M48 at full moon – – – 28/02/2018

Having posted an image of M46 and M47 recently, the other Messier object nearby that I hadn’t yet imaged was M48. I hadn’t managed to locate this object from the window-sill, probably due to its extended size. So, tonight, I installed the focal reducer on the ST80 and went on an M48 hunt. It is full moon (another “Blue Moon”), so it was hardly ideal for DSO hunting!

Still, this time I found it. So here it is after a bit of processing with GIMP.

 

Observing – 25/2/18

After a busy weekend and several sessions where I’ve either been trying to take photos or improve my skills at finding objects I thought I’d have a bit of a night off, let the mount do the work, and just enjoy observing a few objects that I’ve been inspired to look at by other reports on this site. The setup for the evening was HEQ5 mount using the Wifi dongle, with the OTA from my 200p Dob (now working well on this mount due to extended counterweight bar- thanks Pete) and mostly with 40, 25 and 7mm EPs.

After a cold day the seeing was pretty good but the moon was bright so I decided to focus mainly on clusters. The objects were:

  • I started off during the alignment trying to see if I could spot Sirius’ companion, but no joy.
  • M35- looked good in the 40mm
  • M46- looked good in the 25mm, spent some time looking for the planetary NGC2437 but couldn’t find it, possibly due to the bright moon which wasn’t too far away in the sky.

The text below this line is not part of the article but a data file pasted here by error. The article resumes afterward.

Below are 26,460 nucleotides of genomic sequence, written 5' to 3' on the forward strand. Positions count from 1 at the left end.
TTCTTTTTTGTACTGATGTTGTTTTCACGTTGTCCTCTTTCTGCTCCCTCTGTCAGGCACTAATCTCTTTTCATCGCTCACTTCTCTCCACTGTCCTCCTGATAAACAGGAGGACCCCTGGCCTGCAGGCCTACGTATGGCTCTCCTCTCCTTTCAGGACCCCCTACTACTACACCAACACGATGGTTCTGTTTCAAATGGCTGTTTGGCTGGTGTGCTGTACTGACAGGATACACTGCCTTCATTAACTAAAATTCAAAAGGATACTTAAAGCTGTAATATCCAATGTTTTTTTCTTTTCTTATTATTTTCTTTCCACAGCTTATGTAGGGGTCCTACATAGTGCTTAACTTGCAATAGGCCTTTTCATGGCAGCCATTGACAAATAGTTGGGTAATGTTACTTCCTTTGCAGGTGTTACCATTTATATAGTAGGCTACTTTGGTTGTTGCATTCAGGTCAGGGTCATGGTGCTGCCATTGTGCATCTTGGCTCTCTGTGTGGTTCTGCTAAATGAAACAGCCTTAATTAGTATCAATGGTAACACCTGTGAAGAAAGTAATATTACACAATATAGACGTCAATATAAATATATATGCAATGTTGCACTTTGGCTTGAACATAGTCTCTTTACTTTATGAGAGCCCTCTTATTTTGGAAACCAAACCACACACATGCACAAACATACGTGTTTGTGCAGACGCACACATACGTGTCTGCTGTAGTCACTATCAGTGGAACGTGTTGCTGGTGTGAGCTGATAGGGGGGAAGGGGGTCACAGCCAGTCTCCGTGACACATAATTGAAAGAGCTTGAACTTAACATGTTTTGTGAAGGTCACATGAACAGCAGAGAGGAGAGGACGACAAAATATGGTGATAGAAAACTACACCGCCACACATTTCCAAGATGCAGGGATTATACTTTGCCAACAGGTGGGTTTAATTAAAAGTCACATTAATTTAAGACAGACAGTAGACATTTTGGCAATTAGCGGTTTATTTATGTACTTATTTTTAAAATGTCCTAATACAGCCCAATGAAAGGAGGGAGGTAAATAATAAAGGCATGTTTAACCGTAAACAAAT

• M47- very pretty in the 25mm.
  • M48 – another new one for me- loved it in the 25mm

I then spotted that Uranus was still just visible from my location so I put the 7mm on and spent a while observing it. I’m still not quite sure if I imagined the green hue or whether it was really visible. Having moved onto solar system objects I thought I’d have a look at Ceres but couldn’t find a way to get to it through the Synscan app on my phone. I was getting a bit cold so I headed in to see if I could work it out and also warm up a little. The way I eventually managed it was by connecting Sky Safari to the Synscan app, however in the hour I was inside, the mount seemed to have moved a little out of alignment and it proved quite fiddly to get to the object- some thoughts on this below. I then returned to clusters:

  • NGC2264 – The Christmas Tree Cluster
  • NGC1502 – Kemble’s Cascade – needed the 40mm for this one, but very pretty and brilliant to see it with my own eyes after failing to star hop to it a couple of weeks ago.
  • M52
  • Eta Cassiopeiae
  • Garnet Star- this was just visible from my location, a stunning red and a great way to finish off the session.

Some thoughts on the WiFi dongle:

This is my fifth/sixth session using it, and whilst I’m still very pleased with it (especially the ease of setup) there are a couple of reservations from the last couple of sessions, primarily based around touchscreen devices in the cold. First point is that the battery level drops much faster in the cold, even when putting the phone in your pocket between adjustments- you really need to make sure there’s a good level of charge before you start. Secondly, the touchscreens seem to become much less responsive in the cold, often needing several “presses” to make them work and on one occasion still seeming to think I had my finger pressed on a button long after I’d let go, resulting in the scope slewing way across the sky away from what I wanted to look at. This is all quite frustrating and can be a bit fiddly. I didn’t experience any of these issues in the first few sessions, where the temperature was 3-6 degrees, but in the last couple where it was zero or below it was really quite frustrating. On the upside, having SkySafari connected to it was brilliant and quite straightforward to do.